Finding your groove when flying with babies and toddlers

 In Travel Tips

I don’t claim to know it all, which is why I love hearing about how other families travel with their kids. I especially love to hear about parents who fly alone with their kids. Without an extra set of hands that a partner can offer things can get very tricky. We all have different gear we can’t live with out, and different ways to approach crying babies, security and getting our kids to nap. Shannon Stabbert, a local Seattle mom who blogs on Wilderness Barbie, tells it like it is when traveling alone with her daughter. 

I’ve successfully joined the “Toddler Mile High Club,” meaning that I’ve flown with a toddler (on my own even!), and have lived to tell the tale. My experience comes from several domestic flights with my now almost three year old starting at nine months, mostly with my husband. I share this hard-won knowledge so that you may learn from my mistakes, and genius inspired by desperation, and be spared the exquisite agony and anxiety that comes with traveling with kids.

First of all, ignore people who tell you crap like I just did about how flying with kids sucks. It’s not true. Traveling with kids when you’re not prepared, and/or have Hell Spawn for kids sucks. Otherwise, it can be fun! Seriously. They don’t need leg room or understand about airplane food yet, so the novelty factor still works in your favor. Here are my tips for flying with kids that I haven’t seen ad nauseam everywhere else. Take them with a grain of salt. If something I’ve written makes you want to leave indignant comments in reply, assume I was being sarcastic.

Think of Your Kid As An Accessory

Those Hollywood starlets and their purses stuffed with Chihuahuas are on to something. If at all possible, wear your kid. Make sure your carrier has no metal parts so it will go through security OK. It keeps them out of trouble, makes getting on and off planes much easier and you can use their stroller (preferably a lightweight model that’s easily collapsible with one hand) as a luggage trolley. This also allows you to stash things underneath if need be.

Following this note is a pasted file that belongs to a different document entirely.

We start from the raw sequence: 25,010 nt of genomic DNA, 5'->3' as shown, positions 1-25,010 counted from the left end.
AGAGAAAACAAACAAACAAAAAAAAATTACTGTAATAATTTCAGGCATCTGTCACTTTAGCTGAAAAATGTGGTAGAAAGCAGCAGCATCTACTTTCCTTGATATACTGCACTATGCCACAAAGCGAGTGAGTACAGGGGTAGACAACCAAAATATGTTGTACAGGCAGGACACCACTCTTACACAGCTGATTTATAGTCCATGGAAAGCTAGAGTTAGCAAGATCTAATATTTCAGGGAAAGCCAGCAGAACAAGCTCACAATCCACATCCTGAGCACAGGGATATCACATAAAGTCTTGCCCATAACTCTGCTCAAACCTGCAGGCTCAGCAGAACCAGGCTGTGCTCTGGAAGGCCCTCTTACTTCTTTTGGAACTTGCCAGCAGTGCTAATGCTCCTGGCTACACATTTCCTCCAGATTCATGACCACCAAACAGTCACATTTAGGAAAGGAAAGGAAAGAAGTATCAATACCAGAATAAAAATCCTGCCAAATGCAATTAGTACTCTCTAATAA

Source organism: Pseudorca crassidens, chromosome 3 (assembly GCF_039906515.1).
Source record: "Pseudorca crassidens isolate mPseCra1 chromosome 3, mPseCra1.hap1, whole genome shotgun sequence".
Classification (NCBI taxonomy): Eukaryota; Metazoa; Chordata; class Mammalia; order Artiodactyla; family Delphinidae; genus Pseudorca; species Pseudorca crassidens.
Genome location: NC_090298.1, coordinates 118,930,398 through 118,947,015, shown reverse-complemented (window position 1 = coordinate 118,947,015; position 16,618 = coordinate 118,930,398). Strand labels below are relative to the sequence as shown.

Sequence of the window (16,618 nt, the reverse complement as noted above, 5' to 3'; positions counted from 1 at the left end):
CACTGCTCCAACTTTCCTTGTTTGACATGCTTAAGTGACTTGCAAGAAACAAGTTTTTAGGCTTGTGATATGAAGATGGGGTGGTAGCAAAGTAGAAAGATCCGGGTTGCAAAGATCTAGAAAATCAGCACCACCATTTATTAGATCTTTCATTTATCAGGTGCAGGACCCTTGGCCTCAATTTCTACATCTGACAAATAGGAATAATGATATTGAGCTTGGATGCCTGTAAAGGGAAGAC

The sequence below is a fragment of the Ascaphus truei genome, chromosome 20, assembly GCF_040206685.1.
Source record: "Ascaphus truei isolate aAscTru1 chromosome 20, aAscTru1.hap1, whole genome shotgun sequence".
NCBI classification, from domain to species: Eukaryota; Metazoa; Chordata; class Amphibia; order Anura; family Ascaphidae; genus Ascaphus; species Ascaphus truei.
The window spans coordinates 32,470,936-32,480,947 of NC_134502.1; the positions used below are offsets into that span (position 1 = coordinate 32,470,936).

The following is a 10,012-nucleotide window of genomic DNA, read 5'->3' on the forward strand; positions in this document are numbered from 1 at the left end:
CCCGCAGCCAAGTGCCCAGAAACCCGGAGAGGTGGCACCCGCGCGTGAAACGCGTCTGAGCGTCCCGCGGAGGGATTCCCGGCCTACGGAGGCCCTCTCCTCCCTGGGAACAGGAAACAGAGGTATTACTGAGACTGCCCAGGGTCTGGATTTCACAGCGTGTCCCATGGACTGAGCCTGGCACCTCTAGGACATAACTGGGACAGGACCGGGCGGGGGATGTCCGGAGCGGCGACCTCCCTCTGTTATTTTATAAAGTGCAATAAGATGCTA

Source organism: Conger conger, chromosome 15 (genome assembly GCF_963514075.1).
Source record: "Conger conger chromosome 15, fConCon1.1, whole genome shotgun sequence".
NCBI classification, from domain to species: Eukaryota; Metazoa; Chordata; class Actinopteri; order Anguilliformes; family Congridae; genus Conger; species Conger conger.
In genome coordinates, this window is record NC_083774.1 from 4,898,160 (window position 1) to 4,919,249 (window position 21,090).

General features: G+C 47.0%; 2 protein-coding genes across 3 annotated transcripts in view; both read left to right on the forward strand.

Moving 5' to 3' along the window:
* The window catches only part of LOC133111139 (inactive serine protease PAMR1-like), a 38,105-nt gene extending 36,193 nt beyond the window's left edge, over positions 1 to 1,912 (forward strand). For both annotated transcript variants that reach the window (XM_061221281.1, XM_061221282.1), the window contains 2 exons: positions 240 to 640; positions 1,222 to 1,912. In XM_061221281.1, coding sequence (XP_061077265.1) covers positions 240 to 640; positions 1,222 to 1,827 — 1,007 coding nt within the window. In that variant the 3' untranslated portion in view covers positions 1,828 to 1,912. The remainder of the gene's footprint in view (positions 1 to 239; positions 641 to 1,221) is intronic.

You will need to collapse it for the conveyor belt through security, and get a tag to check it at the gate. I highly recommend a bag for the stroller, since airlines aren’t responsible for damage or dirt. Bonus– you can stash your coats and such in it.

WARNING- Do NOT wear a low-cut shirt that may prove to be too tempting to your little one. It’s like waving a chocolate bar in their face. I made this error once and while I was talking to a TSA Officer about my husband’s stolen cell phone, my two- year-old daughter decided to “motor boat” me. Loudly. Continuously. I completely ignored her and kept talking and that poor guy didn’t know where to put his eyes or complete a sentence after that. I wish I could have gotten video. A nursing top would really come in handy should the need arise. You wouldn’t even need to take the kid out to nurse, not to mention it can speed up your trip through security!

A fun (but baby safe) statement necklace that your kid hasn’t seen before will help keep her entertained as well, and hopefully distract them from shoving their hands down your shirt. Chew Beads are great if you’ve got a teether or kid who must shove everything in their mouth.

Give Your Toddler a Tiara

While a tiara might be a bit much (definitely NO “Go Go Juice!“) it definitely wouldn’t hurt to dress your kid up extra cute. They still need to be comfortable, layered, breathable, and preferably dark colored (stain hiding), but if your kid(s) look extra cute (hint: accessories!), people will be much more accommodating and helpful, especially if you’re traveling alone with them. Fellow passengers and flight attendants will be more inclined to hold a smartly dressed little girl or boy over one in stained, hand-me-down jammies and a snot-shellacked face. Don’t forget to put on a fresh diaper right before boarding. Diaper blow outs ruin even the most adorable haute couture.